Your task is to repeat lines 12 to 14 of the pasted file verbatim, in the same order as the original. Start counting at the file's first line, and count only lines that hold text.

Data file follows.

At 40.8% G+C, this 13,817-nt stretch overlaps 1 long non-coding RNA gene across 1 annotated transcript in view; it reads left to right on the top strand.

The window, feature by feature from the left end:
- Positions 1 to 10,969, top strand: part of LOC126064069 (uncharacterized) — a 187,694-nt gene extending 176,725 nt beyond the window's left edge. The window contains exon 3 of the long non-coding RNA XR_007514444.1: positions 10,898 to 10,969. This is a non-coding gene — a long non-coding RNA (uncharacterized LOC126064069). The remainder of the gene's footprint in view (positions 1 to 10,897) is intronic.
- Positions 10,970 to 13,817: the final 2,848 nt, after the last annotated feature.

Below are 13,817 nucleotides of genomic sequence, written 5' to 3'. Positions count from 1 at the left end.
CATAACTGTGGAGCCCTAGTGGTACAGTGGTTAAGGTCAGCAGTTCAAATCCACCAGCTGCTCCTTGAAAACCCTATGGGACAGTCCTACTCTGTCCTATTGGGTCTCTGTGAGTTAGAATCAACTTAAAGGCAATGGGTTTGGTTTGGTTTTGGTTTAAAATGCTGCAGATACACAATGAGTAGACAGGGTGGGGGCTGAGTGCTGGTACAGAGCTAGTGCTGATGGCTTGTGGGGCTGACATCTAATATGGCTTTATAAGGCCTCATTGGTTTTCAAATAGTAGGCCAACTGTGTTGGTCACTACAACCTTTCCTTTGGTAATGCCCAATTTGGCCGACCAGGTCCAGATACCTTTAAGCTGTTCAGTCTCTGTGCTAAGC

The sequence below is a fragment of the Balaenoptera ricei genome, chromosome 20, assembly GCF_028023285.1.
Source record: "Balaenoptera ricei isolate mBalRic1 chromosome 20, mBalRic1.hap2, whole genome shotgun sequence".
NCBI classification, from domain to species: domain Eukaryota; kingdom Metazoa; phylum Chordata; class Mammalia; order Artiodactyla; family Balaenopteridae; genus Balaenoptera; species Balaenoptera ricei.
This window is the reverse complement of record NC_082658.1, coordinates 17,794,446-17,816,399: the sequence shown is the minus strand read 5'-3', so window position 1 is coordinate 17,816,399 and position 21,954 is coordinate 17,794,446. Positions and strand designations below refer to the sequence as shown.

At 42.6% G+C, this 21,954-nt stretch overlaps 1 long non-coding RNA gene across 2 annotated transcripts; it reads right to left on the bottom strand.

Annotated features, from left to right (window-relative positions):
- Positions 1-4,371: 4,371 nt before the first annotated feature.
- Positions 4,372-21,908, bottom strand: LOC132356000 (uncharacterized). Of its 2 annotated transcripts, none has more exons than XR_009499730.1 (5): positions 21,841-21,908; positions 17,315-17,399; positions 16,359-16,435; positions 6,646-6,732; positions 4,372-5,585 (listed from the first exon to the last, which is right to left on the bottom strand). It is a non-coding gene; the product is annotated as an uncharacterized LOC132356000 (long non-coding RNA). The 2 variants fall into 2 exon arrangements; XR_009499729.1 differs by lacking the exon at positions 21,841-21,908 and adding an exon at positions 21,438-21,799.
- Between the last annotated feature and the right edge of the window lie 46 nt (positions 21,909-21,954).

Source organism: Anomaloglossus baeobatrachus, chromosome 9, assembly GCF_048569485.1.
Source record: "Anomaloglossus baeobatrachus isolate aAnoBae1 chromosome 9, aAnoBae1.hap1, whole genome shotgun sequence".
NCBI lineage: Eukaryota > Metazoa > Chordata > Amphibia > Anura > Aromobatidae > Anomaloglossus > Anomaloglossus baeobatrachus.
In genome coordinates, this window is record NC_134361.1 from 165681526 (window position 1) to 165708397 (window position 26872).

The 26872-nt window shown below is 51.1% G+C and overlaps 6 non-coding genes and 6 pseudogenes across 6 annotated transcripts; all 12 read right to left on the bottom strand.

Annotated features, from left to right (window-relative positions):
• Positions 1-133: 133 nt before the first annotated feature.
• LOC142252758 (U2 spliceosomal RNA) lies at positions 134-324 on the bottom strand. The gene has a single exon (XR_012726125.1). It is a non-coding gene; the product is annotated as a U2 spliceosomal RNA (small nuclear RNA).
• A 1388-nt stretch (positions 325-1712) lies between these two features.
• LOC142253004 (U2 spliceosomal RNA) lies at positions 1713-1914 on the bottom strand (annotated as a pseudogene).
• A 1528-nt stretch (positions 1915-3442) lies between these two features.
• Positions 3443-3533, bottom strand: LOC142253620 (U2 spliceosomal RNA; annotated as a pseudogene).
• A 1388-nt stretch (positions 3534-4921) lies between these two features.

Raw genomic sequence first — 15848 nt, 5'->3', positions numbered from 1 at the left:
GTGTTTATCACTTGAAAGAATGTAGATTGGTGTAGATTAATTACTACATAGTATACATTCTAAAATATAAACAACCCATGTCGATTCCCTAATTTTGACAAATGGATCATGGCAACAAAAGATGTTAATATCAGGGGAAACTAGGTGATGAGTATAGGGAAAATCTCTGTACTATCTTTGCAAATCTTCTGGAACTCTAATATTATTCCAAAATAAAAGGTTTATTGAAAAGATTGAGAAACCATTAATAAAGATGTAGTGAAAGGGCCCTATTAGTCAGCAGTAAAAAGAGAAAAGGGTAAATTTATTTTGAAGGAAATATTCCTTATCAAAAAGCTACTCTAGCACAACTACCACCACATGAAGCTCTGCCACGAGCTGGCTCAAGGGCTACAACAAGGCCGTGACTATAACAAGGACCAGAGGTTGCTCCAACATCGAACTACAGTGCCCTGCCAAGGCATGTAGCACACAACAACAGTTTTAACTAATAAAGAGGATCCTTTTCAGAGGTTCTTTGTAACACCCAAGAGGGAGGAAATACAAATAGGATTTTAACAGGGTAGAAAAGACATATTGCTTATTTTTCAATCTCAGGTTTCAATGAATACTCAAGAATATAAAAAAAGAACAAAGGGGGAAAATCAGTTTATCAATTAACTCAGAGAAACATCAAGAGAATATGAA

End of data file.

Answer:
Annotated features, from left to right (window-relative positions):
- Positions 1-4,371: 4,371 nt before the first annotated feature.
- Positions 4,372-21,908, bottom strand: LOC132356000 (uncharacterized). Of its 2 annotated transcripts, none has more exons than XR_009499730.1 (5): positions 21,841-21,908; positions 17,315-17,399; positions 16,359-16,435; positions 6,646-6,732; positions 4,372-5,585 (listed from the first exon to the last, which is right to left on the bottom strand). It is a non-coding gene; the product is annotated as an uncharacterized LOC132356000 (long non-coding RNA). The 2 variants fall into 2 exon arrangements; XR_009499729.1 differs by lacking the exon at positions 21,841-21,908 and adding an exon at positions 21,438-21,799.